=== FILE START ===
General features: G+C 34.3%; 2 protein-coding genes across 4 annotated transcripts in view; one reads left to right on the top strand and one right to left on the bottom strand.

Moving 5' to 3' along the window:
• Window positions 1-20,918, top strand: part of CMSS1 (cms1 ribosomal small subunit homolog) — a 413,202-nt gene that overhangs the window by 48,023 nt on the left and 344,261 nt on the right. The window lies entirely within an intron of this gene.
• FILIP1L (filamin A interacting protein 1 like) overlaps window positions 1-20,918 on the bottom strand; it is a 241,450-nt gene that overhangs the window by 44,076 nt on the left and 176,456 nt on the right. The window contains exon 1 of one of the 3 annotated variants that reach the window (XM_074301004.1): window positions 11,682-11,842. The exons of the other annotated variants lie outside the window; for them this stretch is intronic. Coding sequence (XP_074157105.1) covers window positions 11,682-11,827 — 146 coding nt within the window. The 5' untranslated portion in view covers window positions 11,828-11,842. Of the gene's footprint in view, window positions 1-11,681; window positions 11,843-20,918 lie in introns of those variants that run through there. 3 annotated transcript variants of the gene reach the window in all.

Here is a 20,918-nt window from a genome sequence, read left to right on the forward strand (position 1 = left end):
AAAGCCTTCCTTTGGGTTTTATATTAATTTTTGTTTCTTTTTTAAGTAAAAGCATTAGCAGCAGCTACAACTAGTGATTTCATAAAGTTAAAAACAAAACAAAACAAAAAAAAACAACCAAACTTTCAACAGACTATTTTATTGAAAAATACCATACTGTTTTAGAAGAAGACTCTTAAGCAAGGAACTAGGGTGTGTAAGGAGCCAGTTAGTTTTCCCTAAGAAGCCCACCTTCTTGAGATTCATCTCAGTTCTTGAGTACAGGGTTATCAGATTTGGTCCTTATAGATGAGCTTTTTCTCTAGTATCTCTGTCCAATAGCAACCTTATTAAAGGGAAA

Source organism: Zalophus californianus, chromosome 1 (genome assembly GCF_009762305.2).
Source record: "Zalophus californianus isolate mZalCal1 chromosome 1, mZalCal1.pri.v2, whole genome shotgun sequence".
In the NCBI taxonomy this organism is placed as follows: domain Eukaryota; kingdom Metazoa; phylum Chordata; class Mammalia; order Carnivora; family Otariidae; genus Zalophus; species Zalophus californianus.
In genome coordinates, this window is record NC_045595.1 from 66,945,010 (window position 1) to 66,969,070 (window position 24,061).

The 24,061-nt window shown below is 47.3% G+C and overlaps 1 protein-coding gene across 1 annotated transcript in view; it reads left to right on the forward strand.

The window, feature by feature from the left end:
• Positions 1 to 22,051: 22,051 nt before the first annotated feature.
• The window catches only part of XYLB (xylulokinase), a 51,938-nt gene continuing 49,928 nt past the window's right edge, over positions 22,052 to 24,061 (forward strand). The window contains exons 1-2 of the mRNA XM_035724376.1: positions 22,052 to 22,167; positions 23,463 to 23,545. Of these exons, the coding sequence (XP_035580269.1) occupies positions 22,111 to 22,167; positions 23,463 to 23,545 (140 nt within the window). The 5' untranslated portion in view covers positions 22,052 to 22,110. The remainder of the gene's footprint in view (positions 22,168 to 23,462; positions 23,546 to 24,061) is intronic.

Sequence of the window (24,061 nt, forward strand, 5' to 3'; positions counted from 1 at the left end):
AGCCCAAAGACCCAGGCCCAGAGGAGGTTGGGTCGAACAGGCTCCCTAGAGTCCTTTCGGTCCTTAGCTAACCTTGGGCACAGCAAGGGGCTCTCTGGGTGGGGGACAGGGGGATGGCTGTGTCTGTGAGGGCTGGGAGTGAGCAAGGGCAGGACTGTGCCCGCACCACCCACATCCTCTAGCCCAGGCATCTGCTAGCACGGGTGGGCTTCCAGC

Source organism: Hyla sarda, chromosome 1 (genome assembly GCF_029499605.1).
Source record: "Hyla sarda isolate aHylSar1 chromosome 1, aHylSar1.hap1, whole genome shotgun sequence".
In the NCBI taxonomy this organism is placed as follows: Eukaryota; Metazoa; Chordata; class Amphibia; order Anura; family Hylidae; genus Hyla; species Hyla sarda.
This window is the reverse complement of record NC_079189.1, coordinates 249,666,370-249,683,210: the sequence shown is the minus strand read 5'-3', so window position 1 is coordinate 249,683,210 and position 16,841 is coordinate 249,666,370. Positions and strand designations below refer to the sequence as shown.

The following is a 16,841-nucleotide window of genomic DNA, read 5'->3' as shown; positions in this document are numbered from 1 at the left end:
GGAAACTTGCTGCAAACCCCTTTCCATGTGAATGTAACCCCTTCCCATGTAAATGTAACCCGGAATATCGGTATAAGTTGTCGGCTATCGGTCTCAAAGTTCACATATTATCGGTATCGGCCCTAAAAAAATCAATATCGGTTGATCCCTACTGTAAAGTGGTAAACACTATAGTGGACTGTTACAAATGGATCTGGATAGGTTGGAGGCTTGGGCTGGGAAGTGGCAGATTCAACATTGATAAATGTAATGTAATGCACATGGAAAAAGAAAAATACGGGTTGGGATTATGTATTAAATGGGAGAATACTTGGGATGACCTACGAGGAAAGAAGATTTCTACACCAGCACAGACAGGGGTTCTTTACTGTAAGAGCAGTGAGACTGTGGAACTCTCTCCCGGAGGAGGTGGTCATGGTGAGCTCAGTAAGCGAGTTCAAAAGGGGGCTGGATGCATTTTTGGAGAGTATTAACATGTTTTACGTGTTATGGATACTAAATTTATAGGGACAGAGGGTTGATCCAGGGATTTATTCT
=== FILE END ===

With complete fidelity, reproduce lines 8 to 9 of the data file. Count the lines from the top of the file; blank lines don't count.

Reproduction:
Source record: "Zalophus californianus isolate mZalCal1 chromosome 1, mZalCal1.pri.v2, whole genome shotgun sequence".
In the NCBI taxonomy this organism is placed as follows: domain Eukaryota; kingdom Metazoa; phylum Chordata; class Mammalia; order Carnivora; family Otariidae; genus Zalophus; species Zalophus californianus.